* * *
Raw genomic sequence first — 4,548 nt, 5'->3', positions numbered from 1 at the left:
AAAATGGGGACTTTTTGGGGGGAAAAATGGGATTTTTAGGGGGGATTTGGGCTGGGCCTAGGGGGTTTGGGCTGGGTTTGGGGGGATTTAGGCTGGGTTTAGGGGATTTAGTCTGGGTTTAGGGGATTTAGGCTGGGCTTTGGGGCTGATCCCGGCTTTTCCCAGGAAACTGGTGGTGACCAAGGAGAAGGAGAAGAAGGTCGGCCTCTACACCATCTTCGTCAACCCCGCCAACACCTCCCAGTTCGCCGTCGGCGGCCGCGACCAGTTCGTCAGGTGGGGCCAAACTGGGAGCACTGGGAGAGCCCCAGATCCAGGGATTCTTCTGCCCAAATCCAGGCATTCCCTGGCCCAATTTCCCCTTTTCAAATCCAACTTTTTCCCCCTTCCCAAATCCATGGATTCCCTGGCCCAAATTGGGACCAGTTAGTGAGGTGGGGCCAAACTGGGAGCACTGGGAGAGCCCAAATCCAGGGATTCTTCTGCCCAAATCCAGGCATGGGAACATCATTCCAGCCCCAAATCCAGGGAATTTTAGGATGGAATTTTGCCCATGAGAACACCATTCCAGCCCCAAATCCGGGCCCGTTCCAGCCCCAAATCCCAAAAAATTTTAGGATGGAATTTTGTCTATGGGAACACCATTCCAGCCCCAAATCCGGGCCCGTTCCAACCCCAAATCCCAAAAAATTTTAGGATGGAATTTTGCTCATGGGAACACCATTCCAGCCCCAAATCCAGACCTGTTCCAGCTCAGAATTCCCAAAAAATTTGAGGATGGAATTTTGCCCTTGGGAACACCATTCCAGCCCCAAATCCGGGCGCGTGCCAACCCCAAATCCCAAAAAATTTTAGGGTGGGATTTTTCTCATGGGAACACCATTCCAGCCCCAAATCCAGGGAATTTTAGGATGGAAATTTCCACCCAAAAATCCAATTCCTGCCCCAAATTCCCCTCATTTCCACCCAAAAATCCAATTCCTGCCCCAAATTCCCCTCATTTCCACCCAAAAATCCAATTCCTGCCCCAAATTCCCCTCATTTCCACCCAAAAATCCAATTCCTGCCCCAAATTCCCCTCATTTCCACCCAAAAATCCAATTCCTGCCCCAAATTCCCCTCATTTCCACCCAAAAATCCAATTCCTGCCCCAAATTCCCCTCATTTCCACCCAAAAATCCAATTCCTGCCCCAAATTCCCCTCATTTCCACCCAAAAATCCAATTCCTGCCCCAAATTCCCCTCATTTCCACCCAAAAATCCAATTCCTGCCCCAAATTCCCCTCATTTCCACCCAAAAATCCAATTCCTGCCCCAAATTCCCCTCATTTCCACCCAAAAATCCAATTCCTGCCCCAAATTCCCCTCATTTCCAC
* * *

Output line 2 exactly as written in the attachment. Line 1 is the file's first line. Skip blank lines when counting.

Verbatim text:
AAAATGGGGACTTTTTGGGGGGAAAAATGGGATTTTTAGGGGGGATTTGGGCTGGGCCTAGGGGGTTTGGGCTGGGTTTGGGGGGATTTAGGCTGGGTTTAGGGGATTTAGTCTGGGTTTAGGGGATTTAGGCTGGGCTTTGGGGCTGATCCCGGCTTTTCCCAGGAAACTGGTGGTGACCAAGGAGAAGGAGAAGAAGGTCGGCCTCTACACCATCTTCGTCAACCCCGCCAACACCTCCCAGTTCGCCGTCGGCGGCCGCGACCAGTTCGTCAGGTGGGGCCAAACTGGGAGCACTGGGAGAGCCCCAGATCCAGGGATTCTTCTGCCCAAATCCAGGCATTCCCTGGCCCAATTTCCCCTTTTCAAATCCAACTTTTTCCCCCTTCCCAAATCCATGGATTCCCTGGCCCAAATTGGGACCAGTTAGTGAGGTGGGGCCAAACTGGGAGCACTGGGAGAGCCCAAATCCAGGGATTCTTCTGCCCAAATCCAGGCATGGGAACATCATTCCAGCCCCAAATCCAGGGAATTTTAGGATGGAATTTTGCCCATGAGAACACCATTCCAGCCCCAAATCCGGGCCCGTTCCAGCCCCAAATCCCAAAAAATTTTAGGATGGAATTTTGTCTATGGGAACACCATTCCAGCCCCAAATCCGGGCCCGTTCCAACCCCAAATCCCAAAAAATTTTAGGATGGAATTTTGCTCATGGGAACACCATTCCAGCCCCAAATCCAGACCTGTTCCAGCTCAGAATTCCCAAAAAATTTGAGGATGGAATTTTGCCCTTGGGAACACCATTCCAGCCCCAAATCCGGGCGCGTGCCAACCCCAAATCCCAAAAAATTTTAGGGTGGGATTTTTCTCATGGGAACACCATTCCAGCCCCAAATCCAGGGAATTTTAGGATGGAAATTTCCACCCAAAAATCCAATTCCTGCCCCAAATTCCCCTCATTTCCACCCAAAAATCCAATTCCTGCCCCAAATTCCCCTCATTTCCACCCAAAAATCCAATTCCTGCCCCAAATTCCCCTCATTTCCACCCAAAAATCCAATTCCTGCCCCAAATTCCCCTCATTTCCACCCAAAAATCCAATTCCTGCCCCAAATTCCCCTCATTTCCACCCAAAAATCCAATTCCTGCCCCAAATTCCCCTCATTTCCACCCAAAAATCCAATTCCTGCCCCAAATTCCCCTCATTTCCACCCAAAAATCCAATTCCTGCCCCAAATTCCCCTCATTTCCACCCAAAAATCCAATTCCTGCCCCAAATTCCCCTCATTTCCACCCAAAAATCCAATTCCTGCCCCAAATTCCCCTCATTTCCACCCAAAAATCCAATTCCTGCCCCAAATTCCCCTCATTTCCAC